April 16 or thereabouts at Electronic Game Expo 2009, he is “playing live”. Only problem is that the track playing in the background is “Eight Vic Day” by Ten And Tracer from an EP called Dark Before Dawn, released in 2002 on netlabel 8bitpeoples. Download here. The only people playing live in that video are the kids who are playing around with Marty’s effect/noise boxes.
Camera: John Wells
see comments for fraud
These videos were sent to the local production company Above the Bar Productions for editing, about the same time and quite possibly from the same event. The music plagiarized in the first video is “Croatian Love” by artist Mesu Kasumai and the second one is “OK, So The Ninjas Went To Space…,” from Psilodump’s EP Mutiny Of The Robots.
It should be noted that Above the Bar responded quickly and condemned his actions strongly. They’re just a production company that happened to get this tape sent to them for editing.
These two were recorded at Game Core Gaming Convention on September 12. In the first video he makes the mistake of plagiarizing one of the most plagiarized songs in the modern history of chiptune, Random’s Sitge’s Savepoint from Bad Joke EP. His only contribution is to add some very crappy effects on top of the song with the Kaoss Pad in his keytar. He claims that he played it only as a demo to the visuals in his Kaoss Pad, which is a lame excuse since it doesn’t explain why he danced like a wild child, doesn’t explain why he pretended to play on the keyboard and definitely doesn’t explain why he uploaded the uploaded the song to his Myspace and absolutely positively doesn’t explain why there doesn’t seem to be any original material from this guy at all.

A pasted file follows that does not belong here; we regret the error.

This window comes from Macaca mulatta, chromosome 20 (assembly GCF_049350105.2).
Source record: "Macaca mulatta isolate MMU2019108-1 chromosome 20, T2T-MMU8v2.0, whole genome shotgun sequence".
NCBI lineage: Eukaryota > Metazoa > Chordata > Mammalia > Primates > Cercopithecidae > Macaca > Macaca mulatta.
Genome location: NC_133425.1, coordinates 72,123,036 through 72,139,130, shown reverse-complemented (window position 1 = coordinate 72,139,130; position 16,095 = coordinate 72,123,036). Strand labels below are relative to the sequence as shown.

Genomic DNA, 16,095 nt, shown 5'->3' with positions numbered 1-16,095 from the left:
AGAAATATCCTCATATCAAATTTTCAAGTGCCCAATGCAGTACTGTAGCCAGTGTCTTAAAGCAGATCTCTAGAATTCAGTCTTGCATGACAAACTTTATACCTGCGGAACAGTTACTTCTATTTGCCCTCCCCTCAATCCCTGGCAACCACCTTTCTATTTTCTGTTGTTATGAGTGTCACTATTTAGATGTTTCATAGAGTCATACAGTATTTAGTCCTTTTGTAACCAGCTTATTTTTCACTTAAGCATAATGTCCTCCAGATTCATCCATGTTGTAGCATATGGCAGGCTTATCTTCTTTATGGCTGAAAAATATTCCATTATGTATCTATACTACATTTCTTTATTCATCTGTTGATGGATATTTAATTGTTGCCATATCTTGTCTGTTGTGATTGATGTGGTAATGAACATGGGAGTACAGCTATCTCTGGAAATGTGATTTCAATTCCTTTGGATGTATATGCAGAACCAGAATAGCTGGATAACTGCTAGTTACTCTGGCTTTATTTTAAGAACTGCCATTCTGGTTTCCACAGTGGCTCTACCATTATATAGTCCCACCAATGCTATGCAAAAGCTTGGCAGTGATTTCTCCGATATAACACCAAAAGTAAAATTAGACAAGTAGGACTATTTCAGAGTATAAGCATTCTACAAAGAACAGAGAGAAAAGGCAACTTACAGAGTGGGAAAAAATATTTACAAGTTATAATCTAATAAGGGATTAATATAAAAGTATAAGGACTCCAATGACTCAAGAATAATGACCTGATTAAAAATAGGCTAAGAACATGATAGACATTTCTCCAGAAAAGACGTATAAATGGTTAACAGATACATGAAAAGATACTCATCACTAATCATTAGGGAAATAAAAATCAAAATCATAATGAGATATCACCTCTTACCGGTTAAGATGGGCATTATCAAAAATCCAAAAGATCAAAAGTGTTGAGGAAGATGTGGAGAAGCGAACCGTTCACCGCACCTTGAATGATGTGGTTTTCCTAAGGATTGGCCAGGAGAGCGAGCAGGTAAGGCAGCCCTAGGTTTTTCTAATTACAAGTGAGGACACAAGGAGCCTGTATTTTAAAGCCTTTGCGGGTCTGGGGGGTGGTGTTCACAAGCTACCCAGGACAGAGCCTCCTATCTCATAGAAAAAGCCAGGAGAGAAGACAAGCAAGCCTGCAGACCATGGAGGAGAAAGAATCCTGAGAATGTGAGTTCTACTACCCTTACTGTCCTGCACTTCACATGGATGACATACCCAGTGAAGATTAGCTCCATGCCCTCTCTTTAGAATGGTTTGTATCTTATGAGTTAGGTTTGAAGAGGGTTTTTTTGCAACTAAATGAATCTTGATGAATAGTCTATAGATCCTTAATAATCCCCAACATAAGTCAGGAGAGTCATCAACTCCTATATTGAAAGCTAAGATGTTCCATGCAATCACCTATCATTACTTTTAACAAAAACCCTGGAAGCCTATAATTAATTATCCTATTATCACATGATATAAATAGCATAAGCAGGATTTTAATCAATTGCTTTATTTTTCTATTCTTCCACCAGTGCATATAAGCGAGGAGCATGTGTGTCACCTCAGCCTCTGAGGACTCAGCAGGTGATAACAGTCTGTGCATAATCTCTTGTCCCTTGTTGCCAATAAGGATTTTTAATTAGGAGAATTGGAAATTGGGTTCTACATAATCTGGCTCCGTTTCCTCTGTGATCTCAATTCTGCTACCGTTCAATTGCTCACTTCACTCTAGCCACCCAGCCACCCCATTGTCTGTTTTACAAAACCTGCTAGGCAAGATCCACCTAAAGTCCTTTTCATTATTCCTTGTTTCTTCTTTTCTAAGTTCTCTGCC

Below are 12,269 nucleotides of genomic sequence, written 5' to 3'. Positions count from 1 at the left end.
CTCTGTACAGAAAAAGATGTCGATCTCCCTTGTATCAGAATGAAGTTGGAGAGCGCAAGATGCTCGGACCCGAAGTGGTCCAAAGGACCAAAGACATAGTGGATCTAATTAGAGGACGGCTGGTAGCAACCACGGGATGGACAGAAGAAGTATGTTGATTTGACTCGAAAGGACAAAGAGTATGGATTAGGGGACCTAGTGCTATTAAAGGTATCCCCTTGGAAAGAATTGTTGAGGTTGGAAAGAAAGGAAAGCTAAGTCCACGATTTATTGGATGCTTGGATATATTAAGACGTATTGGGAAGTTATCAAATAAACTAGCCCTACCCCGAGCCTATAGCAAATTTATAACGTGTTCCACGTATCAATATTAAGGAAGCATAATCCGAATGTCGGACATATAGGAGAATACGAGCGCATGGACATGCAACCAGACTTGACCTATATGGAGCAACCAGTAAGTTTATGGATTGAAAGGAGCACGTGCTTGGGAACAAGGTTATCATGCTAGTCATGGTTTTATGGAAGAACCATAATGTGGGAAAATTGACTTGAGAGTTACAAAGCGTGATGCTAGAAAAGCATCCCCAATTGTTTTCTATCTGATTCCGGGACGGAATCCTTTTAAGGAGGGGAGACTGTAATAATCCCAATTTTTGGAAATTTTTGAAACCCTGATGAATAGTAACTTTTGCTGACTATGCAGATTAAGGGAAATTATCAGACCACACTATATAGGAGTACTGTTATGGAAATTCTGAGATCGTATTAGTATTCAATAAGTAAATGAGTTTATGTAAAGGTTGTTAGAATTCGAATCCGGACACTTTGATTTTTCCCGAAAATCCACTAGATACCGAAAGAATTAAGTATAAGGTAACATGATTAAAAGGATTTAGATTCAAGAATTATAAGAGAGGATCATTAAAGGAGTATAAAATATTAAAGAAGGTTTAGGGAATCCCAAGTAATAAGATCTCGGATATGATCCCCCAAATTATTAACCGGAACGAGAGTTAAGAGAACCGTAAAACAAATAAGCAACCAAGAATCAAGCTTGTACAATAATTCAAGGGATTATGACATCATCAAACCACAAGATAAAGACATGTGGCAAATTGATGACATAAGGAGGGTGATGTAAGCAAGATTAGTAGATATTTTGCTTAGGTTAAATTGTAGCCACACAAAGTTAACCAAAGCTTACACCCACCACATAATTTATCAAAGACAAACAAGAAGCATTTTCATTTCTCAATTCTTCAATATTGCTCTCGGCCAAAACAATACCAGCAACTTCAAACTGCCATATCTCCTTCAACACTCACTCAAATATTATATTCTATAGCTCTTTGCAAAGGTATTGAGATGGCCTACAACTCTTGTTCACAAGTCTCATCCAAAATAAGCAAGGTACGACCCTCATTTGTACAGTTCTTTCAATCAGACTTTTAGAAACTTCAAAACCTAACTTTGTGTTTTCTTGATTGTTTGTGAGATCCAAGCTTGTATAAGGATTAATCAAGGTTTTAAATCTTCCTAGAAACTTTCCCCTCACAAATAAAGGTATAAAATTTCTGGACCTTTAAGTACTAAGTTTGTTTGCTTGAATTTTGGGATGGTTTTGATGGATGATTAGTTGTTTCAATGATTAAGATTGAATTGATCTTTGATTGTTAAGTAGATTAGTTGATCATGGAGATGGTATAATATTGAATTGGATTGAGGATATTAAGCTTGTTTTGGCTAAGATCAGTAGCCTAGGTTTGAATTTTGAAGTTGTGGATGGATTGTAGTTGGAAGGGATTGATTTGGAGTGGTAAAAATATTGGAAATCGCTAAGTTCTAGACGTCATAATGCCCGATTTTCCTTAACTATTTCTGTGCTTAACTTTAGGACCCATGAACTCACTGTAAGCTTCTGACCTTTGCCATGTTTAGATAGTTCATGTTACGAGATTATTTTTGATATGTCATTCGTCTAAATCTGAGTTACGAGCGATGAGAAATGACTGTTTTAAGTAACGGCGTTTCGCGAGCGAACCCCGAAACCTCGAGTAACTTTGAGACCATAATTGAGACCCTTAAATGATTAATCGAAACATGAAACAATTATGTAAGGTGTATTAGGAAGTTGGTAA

In the second video at about 0:35, notive how he picks up his Gameboy, without an audio cable running into it, rocks out for about ten seconds, then probably realizes his mistake and puts it back to rock out with the keytar instead.